Beginner's Guide: El Hazard

Up to this point, Beginner's Guide has covered relatively recent series.  At most, the shows covered have only been a dozen years old.  I’ve decided to take this installment in a more old school direction by looking at one of my favorite OVAs and the franchise that spawned around it.

Most modern anime fans weren’t around at the time when “Original Video Animation” meant something other than an extra episode to tack on to a manga release or the end of an animated series.  Once upon a time it was the outpost for strange, outrageous new ideas as well as the training ground for many an anime professional.  It wasn’t a perfect art form by any means, though.  Often they were simply excuses to animate all the sex and violence than writers and animators couldn’t put on TV.  Other times OVAs were left incomplete due to budgetary reasons or because they were based on ongoing manga.  Still, there are many franchises that owe part, if not all, of their popularity to successful OVAs, and one of my personal favorites is El Hazard

Ironically enough, El Hazard owes its existence to the success of another popular OVA: Tenchi Muyo!.  El Hazard was the brainchild of director Hiroki Hayashi and writer Ryoe Tsukimura.  Both were looking for a new project to work on, and together they hammered out a story combining bits and pieces of science fiction and Arabian Nights-style fantasy with the comedic and harem elements that had proven so popular with Tenchi.  Eventually their idea came to fruition in 1995 with the release of the seven part OVA Shinpi no Sekai El Hazard, or El Hazard: The Magnificent World.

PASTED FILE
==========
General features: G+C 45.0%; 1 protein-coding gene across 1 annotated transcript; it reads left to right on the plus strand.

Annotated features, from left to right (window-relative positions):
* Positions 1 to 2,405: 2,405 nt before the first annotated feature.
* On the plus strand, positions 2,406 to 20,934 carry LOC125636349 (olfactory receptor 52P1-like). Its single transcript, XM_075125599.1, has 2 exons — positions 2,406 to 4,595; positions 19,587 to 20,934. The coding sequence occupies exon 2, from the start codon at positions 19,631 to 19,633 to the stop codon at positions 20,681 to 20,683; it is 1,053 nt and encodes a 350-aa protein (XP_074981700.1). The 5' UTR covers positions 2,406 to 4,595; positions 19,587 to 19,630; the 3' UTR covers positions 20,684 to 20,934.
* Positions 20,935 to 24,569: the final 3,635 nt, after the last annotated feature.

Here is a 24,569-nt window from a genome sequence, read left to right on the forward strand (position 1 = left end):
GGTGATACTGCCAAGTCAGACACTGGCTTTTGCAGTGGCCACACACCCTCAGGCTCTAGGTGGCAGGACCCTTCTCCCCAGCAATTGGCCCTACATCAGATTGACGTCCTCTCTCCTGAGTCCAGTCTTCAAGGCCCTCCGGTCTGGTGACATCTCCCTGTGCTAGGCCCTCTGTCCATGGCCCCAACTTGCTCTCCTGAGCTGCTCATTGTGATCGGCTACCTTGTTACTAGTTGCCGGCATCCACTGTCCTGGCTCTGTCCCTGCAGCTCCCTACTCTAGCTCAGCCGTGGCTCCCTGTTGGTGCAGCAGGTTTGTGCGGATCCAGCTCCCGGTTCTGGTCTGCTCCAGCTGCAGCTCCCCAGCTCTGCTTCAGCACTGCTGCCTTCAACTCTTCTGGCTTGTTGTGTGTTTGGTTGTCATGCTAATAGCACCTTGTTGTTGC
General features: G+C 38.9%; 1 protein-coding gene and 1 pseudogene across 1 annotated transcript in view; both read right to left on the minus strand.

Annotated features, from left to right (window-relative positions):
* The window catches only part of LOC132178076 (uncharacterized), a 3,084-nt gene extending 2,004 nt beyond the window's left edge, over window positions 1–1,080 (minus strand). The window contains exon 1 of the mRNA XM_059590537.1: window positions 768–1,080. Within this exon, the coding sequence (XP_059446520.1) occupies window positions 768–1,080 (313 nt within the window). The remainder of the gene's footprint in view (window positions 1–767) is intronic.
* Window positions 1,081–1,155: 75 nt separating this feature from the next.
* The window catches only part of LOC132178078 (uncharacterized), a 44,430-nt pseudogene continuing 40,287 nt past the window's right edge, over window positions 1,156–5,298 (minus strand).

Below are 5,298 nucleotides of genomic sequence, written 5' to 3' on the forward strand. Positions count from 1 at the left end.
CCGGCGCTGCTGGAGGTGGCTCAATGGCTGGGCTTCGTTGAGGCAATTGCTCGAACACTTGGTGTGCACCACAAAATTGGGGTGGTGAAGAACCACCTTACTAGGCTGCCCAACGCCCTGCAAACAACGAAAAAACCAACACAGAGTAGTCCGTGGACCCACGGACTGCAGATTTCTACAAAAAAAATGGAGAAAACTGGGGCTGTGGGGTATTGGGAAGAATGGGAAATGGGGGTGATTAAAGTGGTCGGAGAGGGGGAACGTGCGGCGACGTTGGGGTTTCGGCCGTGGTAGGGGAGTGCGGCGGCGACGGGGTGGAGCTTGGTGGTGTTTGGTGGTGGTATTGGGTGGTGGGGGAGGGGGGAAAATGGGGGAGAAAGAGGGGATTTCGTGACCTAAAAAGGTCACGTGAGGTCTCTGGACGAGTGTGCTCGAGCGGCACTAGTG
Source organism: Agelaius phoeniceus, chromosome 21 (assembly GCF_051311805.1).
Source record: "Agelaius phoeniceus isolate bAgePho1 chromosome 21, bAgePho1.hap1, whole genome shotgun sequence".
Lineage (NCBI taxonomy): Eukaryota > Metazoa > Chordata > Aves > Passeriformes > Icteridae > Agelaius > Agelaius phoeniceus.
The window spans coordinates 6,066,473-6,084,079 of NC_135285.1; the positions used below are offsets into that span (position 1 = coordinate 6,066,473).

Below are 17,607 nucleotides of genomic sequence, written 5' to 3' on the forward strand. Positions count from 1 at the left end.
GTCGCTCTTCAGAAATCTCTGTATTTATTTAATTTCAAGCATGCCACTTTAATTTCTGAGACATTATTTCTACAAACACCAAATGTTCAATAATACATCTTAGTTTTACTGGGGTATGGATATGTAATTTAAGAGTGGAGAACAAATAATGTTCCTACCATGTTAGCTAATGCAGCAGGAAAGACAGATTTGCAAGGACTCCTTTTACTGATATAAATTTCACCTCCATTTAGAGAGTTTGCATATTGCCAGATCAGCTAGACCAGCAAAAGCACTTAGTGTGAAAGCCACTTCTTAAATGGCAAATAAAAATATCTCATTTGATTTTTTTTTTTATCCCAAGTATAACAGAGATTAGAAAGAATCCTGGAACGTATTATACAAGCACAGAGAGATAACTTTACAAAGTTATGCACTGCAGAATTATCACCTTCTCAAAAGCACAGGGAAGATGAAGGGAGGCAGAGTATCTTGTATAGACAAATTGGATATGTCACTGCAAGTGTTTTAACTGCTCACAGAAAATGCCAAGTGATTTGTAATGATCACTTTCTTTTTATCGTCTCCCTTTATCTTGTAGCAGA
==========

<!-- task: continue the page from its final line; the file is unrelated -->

It was the story of four Earthlings: Makoto Mizuhara, his friend Nanami, their alcoholic teacher Mr. Fujisawa, and Katsuhiko Jinnai, Nanami’s older brother.  They are transported to the world of El Hazard, where each gains a special power as they are scattered to the winds.  Eventually all of them find themselves caught up in a civil war between the forces of Roshtaria, the Bugrom, and the Phantom Tribe, spurred by a missing princess and Jinnai allying himself with the Bugrom in the name of personal glory. The remaining three must team up with three elemental priestesses if they are to save El Hazard from destruction, be it at the hands of an ancient weapon called the Eye of God or an unspeakable being known only as the Demon God Ifurita.

Even 20 years later, El Hazard: The Magnificent World is a delight to watch.  Part of the reason is that visually it has aged beautifully.  More than a fair bit of money and care went into the production, so the animation is smooth and attractive, the character designs are varied and appealing, and the musical score is appropriately stately and exotic.  Even the dub has aged beautifully; while the translation may take a few liberties with some of the jokes, the dub cast and direction are top-notch.  Clearly the cast and crew enjoyed working on it, as most of them would return for the various spin-offs and sequels.  Even the Japanese production crew was happy with it, as Hayashi himself considers the English dub to be the definitive version of the OVA.  It also has the advantage of a solid story at its core, one that truly does have a bit of something for every audience.  There’s action, romance, comedy, drama, even a bit of mild fanservice for ecchi fans.  The story itself isn’t necessarily revolutionary, but it’s got some nice twists and is full of fun and engaging characters.